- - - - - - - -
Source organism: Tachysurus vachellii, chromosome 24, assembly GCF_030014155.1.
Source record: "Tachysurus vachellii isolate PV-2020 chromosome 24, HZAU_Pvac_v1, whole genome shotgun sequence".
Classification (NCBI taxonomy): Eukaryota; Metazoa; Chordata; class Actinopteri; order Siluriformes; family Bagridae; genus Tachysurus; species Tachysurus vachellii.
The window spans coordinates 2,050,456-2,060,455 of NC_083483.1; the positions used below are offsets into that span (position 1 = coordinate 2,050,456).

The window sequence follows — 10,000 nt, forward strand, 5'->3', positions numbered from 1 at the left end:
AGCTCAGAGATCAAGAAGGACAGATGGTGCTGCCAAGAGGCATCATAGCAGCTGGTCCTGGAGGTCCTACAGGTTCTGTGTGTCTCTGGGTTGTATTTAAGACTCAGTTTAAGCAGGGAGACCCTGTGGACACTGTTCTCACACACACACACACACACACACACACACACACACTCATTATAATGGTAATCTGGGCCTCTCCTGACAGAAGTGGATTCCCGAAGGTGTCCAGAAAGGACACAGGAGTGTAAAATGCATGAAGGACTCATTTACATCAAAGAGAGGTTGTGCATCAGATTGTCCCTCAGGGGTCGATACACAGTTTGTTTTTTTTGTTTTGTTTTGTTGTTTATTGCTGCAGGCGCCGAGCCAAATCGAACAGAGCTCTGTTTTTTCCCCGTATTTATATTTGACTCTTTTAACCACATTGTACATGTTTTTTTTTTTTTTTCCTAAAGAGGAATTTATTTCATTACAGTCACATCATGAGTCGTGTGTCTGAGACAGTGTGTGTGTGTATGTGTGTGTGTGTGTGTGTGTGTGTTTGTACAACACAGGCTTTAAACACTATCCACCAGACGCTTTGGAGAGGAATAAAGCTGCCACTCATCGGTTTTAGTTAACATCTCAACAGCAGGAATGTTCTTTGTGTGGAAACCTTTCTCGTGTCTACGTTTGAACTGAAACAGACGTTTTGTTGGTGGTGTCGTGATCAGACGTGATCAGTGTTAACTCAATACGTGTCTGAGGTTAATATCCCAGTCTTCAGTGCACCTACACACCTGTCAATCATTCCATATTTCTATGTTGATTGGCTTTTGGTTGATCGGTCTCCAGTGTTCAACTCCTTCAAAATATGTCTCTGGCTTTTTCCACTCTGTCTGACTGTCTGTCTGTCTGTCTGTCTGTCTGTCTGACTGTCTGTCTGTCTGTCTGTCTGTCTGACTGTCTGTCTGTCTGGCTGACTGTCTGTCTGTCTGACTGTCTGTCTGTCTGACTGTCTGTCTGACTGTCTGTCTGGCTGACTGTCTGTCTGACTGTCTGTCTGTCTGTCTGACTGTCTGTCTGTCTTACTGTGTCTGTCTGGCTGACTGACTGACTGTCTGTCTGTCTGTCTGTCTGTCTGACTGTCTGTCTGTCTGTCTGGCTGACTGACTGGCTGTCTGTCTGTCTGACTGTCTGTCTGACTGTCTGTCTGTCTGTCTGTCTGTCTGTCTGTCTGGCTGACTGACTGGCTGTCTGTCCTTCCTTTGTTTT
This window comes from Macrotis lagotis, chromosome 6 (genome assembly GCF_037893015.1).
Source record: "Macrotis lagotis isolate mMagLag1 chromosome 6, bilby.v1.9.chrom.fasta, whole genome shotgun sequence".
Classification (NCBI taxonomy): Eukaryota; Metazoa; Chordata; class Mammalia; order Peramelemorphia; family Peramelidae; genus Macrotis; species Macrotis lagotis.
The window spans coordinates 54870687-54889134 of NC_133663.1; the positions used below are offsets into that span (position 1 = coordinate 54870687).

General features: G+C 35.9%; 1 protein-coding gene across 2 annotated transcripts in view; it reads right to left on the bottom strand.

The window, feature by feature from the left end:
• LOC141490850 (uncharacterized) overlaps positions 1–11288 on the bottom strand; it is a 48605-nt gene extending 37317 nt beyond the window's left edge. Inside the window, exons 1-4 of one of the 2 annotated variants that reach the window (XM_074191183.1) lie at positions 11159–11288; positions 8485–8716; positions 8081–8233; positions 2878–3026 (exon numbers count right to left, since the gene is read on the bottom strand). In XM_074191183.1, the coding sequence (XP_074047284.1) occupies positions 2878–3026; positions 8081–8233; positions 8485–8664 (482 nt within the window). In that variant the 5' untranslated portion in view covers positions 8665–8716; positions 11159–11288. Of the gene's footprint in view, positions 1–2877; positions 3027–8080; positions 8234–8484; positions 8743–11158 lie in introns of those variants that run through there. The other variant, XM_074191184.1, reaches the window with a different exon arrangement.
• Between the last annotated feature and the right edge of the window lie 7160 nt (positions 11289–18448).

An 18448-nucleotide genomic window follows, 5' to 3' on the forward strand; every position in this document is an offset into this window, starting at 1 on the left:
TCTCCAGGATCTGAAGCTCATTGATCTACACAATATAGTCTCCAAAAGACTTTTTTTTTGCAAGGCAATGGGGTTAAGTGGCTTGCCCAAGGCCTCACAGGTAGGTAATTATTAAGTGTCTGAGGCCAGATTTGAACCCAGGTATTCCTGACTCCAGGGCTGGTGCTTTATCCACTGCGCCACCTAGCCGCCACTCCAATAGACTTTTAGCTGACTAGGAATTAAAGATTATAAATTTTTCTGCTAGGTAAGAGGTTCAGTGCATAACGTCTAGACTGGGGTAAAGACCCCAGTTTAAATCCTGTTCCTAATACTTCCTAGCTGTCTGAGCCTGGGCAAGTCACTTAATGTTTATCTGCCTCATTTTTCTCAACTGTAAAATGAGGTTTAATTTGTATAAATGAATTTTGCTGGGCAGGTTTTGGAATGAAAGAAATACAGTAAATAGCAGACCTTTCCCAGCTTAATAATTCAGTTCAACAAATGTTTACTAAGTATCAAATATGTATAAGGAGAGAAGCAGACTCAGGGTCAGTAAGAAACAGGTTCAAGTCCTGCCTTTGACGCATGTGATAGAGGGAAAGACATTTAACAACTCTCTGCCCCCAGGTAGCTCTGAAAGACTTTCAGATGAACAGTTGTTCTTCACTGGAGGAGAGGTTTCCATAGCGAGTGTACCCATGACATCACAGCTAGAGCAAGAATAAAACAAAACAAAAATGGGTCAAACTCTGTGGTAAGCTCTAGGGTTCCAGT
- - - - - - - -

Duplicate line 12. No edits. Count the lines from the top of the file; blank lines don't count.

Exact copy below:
The window, feature by feature from the left end: